… I fail to see why you discriminate between a single hypervisor and multi-hypervisors ?

the interface{} parameter wouldn’t care if it’s a slice or not, right ?

(in any case, it is moot here, as all DB code is used only when more than a single hypervisor are present; the DB is what makes my tool “hypervisor-aware”)

Your post after my first suggested provided more information, so I changed my answer :slight_smile:, but both of my answers boil-down to essentially that:

type dbHypervisors != type []dbHypervisors

In your initial question, you posted that your getHypervisorData function returns []dbHypervisors. You then showed that you wanted to be able to say:

hypervisors:= getHypervisorData(conn)
hypervisors.serialize(targetFile)

Which I interpreted as: “I have a type, dbHypervisors, which has a serialize method on it. I want to also be able to have a slice of dbHypervisors and call a single serialize method for them.” My first answer only showed how to accomplish this directly. A slice of dbHypervisors is a distinct type (based on your mention of C++, I would describe []dbHypervisors as similar to std::vector<dbHypervisors>) and just like you cannot do:

std::vector<dbHypervisors> myHypervisors;
// ...
myHypervisors.serialize();

in C++, you cannot do that in Go, either. You instead have to define a new type and add a member function to it; hence: type dbHypervisorsSlice []dbHypervisors in Go, which I think in C++ would be like:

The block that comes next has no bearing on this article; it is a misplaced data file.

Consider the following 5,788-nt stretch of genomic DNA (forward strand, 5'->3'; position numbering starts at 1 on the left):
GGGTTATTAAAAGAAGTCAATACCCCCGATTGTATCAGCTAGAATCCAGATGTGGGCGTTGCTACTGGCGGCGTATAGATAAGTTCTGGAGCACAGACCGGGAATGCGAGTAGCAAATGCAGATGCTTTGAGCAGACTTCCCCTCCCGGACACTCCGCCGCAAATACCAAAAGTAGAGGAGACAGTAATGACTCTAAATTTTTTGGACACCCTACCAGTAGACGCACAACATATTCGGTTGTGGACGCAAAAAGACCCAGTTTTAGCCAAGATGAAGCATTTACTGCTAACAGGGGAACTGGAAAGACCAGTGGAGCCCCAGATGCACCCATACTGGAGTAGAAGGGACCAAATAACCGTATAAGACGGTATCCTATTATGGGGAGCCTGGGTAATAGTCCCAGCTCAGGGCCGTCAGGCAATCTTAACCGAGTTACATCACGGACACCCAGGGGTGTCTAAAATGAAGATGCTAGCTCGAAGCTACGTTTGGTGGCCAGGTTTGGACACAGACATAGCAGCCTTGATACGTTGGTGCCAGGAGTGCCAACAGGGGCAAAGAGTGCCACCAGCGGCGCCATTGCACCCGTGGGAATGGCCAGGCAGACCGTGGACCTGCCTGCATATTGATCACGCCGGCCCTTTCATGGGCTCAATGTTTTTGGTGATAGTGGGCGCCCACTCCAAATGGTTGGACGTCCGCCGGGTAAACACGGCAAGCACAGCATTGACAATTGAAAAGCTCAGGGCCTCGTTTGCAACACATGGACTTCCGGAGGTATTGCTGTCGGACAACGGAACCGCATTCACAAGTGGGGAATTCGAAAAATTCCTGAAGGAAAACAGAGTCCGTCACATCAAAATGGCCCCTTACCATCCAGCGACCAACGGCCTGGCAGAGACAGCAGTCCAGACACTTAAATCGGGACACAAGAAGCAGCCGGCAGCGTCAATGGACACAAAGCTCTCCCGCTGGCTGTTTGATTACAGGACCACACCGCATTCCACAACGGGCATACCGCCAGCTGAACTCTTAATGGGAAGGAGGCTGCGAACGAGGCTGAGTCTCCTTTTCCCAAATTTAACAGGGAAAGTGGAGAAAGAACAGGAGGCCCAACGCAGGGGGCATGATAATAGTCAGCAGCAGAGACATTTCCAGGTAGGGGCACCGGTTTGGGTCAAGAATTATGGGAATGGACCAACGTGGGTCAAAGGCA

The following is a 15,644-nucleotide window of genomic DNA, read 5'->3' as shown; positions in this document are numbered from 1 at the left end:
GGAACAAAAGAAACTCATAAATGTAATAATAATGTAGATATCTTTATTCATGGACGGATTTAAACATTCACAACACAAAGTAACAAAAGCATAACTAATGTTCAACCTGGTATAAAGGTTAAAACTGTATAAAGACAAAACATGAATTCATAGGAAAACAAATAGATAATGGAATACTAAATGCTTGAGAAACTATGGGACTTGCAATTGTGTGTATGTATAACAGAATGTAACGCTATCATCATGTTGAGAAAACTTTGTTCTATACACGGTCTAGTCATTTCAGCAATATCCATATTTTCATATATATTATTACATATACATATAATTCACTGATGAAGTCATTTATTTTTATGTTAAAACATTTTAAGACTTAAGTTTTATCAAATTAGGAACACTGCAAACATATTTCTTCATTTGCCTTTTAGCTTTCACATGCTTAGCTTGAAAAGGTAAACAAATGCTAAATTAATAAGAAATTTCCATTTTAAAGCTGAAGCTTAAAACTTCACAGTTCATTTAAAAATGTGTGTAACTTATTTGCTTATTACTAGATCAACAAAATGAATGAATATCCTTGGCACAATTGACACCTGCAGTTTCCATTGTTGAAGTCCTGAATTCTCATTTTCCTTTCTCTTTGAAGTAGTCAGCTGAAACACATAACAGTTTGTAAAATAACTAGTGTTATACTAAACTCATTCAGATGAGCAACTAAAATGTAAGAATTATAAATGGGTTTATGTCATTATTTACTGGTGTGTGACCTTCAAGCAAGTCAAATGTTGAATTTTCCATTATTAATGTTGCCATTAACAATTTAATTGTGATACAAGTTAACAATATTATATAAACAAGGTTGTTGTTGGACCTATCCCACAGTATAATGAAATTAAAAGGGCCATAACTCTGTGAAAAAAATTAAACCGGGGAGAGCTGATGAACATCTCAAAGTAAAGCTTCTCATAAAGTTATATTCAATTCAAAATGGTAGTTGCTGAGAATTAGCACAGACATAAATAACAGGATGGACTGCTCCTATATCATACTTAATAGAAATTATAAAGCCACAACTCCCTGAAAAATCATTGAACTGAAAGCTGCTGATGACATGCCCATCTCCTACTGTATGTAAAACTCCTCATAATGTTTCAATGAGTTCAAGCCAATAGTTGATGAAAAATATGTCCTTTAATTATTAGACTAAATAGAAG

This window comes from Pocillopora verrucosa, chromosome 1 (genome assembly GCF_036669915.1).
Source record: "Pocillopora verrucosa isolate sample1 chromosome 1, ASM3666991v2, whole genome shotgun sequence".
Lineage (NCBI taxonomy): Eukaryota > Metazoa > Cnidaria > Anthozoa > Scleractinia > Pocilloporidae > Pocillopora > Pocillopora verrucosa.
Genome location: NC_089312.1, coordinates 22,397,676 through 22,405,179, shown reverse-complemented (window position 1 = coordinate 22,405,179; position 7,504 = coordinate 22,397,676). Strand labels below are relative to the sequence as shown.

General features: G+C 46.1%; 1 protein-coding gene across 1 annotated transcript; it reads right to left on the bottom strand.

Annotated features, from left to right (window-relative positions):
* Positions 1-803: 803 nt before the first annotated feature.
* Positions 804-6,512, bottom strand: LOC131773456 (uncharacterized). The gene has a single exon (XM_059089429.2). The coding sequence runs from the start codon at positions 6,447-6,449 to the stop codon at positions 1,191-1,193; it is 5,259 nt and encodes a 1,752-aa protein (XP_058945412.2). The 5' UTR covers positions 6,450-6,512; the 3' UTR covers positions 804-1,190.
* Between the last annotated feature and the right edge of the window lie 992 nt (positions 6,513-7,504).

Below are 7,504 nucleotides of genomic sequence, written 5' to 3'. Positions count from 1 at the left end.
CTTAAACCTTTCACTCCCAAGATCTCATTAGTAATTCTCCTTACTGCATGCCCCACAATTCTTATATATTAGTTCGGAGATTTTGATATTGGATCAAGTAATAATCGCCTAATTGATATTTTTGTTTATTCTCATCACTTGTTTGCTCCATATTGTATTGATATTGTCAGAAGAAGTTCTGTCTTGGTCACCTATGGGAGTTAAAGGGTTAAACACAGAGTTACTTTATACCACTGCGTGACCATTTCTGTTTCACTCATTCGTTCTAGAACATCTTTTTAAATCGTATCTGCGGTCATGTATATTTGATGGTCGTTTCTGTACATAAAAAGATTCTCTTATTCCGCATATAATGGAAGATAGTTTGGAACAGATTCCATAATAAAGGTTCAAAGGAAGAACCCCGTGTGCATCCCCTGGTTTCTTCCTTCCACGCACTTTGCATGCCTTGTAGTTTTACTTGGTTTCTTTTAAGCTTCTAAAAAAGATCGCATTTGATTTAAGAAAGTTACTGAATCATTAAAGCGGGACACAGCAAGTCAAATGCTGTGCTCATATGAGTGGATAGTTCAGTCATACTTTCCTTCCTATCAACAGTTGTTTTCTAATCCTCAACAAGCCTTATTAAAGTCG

class dbHypervisorsVector : public std::vector<T>
{
    // ...
}

And by having a separate type (dbHypervisorsSlice in Go, dbHypervisorsVector in C++), you can now define a serialize method on it.


In my second suggestion, after you mentioned overloading, it made me think that you could get away with having a single function definition like the one I suggested. In this example, you’re right: There’s no longer a reason to care about dbHypervisors vs. dbHypervisorsSlice, which is why I ditched the dbHypervisorsSlice and used []dbHypervisors instead (in hindsight, I should have made that more explicit).

I understand, @skillian that you’ve replied from incomplete information, and gave the best answer accordingly. For brievety sake I’ve reduced the amount of code I was showing to the bare minimum.
Your C++ class definition is spot-on and would have been the way I’do go, but again, I kept my explanations to the minimum.

That said, the most important thing for me (lesson learned) is what you’ve mentioned:
type dbHypervisors != type []dbHypervisors, which is a bit counter-intuitive IMHO, but I’ll manage :slight_smile:

I’ll go with the “disconnected serialize” solution. That was my very first pick, but I had read (cannot find it anymore in my browser history) that this was not a solution, so I did not even bother trying it. I had thought that the empty interface was a perfect solution (reminds me of the *object object in C++), so I was a bit disappointed reading that it was a no-go.

Again, thanks for taking the time to educate a guy who is just getting his feet wet in Go. I’m building a libvirt client to manage VMs and their resources across multiple hypervisors. It’s a pretty good way to learn a new language, having a problem that needs a solution.

Ok, let’s close this one for real now:

[11:03:12|jfgratton@bergen:source]: jq < hypervisors.json 
[
  {
    "hid": 1,
    "hname": "bergen",
    "haddress": "10.3.1.1"
  },
  {
    "hid": 2,
    "hname": "oslo",
    "haddress": "10.2.1.1"
  }
]

It worked, that’s the expected result.